What I Watched This Week:

Midnight Special (Netflix)

Another of those acclaimed films that Netflix seem to let plop onto their platform with nary a word, while pushing stuff like Mute (or whatever Adam Sandler helmed dreck they've financed this week) at the viewer constantly. Anyway, this is a sci-fi tale of a young boy with some kind of mystic power. Those around him don't understand it (and nor does he) but he inspires a fierce loyalty, and parallel to that, a dangerous need to capture him. The cultish church that wants him to be within their fold; the government agents convinced that he has some insight into their secrets, and his family, who we hope have his best interests at heart, although they seem like dangerous people too. Michael Shannon is typically brilliant as the boy's father.

The film is part chase, and part mystery, as we, and the participants begin to discover the true nature of the boy's powers. "The Next Picture Show" double billed this with ET, and while there are some similarities, this is a harder edged film, with a less clear message. Very good.

The Florida Project (Prime)

Ted will hate this, I'm sure, given that in pace, it's rather like the aimless summer days that its young protagonists enjoy in a down at heel Florida resort ("The Magic Castle") not far from the delights of Disney geographically, but a world away for them. The film follows a group of children (probably around 7 or 8 years old) from families on the verge of financial disaster, either because of the precarious nature of their financial circumstances, or unwisely chosen friends or ways of making the rent payments.

No one in the Florida Project is perfect, and everyone, from children to adults is at turns likeable and infuriating; these are people, one senses, whose stories are not frequently told on film, and this feels important because of that. We follow the children for the most part, and start to see the way that the adult world impinges on them, and how the precarious existence of their families affects them. At times, it's genuinely joyful, troubling, and at the end, absolutely heartbreaking. By that point, it felt like the emotional journey of the largest part of the film had been necessary to make the finale so devastating, but I understand why not everyone would stick with it.

The cast are all good, but Willem Defoe, in a relatively small, unglamorous role, is terrific, and Brooklyn Prince is excellent.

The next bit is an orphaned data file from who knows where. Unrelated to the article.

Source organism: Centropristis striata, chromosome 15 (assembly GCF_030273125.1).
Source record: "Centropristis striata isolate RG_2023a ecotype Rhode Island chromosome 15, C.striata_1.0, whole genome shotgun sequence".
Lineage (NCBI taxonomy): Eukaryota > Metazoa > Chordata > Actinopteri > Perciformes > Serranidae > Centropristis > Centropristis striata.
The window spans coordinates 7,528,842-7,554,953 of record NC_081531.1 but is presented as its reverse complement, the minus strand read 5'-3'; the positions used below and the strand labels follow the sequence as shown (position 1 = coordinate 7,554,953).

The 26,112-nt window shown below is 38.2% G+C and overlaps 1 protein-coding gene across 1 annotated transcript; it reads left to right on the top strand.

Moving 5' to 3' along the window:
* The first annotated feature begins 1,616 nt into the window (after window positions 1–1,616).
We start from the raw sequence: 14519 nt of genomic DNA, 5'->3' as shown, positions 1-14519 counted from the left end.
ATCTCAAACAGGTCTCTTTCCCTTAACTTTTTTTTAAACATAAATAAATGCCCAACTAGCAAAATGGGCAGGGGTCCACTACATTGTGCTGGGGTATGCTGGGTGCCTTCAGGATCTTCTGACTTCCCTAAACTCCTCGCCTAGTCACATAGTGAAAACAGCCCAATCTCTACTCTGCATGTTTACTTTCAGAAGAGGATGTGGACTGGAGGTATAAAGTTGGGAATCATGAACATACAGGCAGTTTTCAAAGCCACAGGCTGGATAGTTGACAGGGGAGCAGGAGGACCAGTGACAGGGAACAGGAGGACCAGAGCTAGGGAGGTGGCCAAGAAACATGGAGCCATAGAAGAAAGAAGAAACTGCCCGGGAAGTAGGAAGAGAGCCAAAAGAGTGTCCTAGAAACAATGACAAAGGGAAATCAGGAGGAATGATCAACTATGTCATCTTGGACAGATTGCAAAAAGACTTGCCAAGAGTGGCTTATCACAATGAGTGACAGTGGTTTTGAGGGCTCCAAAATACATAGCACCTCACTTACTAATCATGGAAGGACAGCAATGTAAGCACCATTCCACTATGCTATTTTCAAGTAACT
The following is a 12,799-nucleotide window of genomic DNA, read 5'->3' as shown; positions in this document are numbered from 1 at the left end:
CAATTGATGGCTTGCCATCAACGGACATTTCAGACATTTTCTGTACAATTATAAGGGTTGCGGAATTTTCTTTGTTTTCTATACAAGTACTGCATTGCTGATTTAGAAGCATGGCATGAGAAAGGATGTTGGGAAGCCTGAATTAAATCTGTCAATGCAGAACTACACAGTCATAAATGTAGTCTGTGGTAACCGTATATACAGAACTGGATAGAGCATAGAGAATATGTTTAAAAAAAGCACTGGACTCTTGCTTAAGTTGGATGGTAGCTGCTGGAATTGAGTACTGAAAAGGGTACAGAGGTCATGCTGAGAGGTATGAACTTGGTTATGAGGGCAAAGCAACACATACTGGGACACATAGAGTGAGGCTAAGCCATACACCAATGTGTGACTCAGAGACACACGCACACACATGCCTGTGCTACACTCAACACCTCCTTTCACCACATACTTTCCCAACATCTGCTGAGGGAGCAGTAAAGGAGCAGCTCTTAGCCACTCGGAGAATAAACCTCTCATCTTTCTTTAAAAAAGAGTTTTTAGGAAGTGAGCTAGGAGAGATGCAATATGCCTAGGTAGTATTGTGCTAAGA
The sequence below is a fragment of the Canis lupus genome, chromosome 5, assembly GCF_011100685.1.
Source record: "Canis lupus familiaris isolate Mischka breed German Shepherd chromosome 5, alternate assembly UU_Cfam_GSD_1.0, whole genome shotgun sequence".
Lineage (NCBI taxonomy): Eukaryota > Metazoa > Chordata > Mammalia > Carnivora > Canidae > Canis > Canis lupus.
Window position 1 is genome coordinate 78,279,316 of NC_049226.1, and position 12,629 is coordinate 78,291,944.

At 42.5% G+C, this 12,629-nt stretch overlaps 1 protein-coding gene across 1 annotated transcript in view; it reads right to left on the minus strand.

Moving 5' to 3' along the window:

Captain America: Civil War (Netflix)

If the Florida Project meanders to its conclusion, I could argue that this does to, although it does so through a series of very loud, occasionally breathtakingly spectacular scenes. Although there is a through line, it can feel a bit like a sort of cinematic exquisite corpse, with the film makers pulling the locations, and things the protagonists will bash each other with, out of a large hat.

Thankfully, it majors on two of my favourite characters in the Marvel Universe, Robert Downey Jr's Iron Man/Tony Stark, and Chris Evans' Captain America, with great turns from (relatively) new additions Ant Man and Spider Man. It's too long (and boy, do some of the fights go on) but pretty good.

The Ritual (Prime)

Recommended to me by a friend, this story of a group of hikers straying from the trail, only to be menaced by supernatural forces, is fairly standard stuff plotwise. It's raised from the run of the mill by some great performances (Rafe Spall in particular as the man haunted by the death of his friend in an earlier incident, and his guilt at not intervening), spectacular locations, and an excellent creature design. Nothing groundbreaking, but a good example of the genre.

Nightcrawler (Netflix)

Superb, disturbing film about Jake Gyllenhall's sleazy, obsessive news cameraman, and the lengths he will go to to get his story. His pushing of moral boundaries is encouraged by the channels he sells footage to, and he begins to go further and further in order to get the most lucrative stories.

It's difficult to say more without spoiling the story completely, but it deserves the praise heaped upon it. I think it would make a good double bill with Network, personally.

The Santa Clarita Diet s2 (Netflix)
An excellent second series ends on another cliffhanger - I'm looking forward to seeing where they take things in s3!

I'm also still watching (see reviews passim) iZombie, The Looming Tower, Black Lightning, Designated Survivor (all Netflix, save the Looming Tower, which is on Prime).
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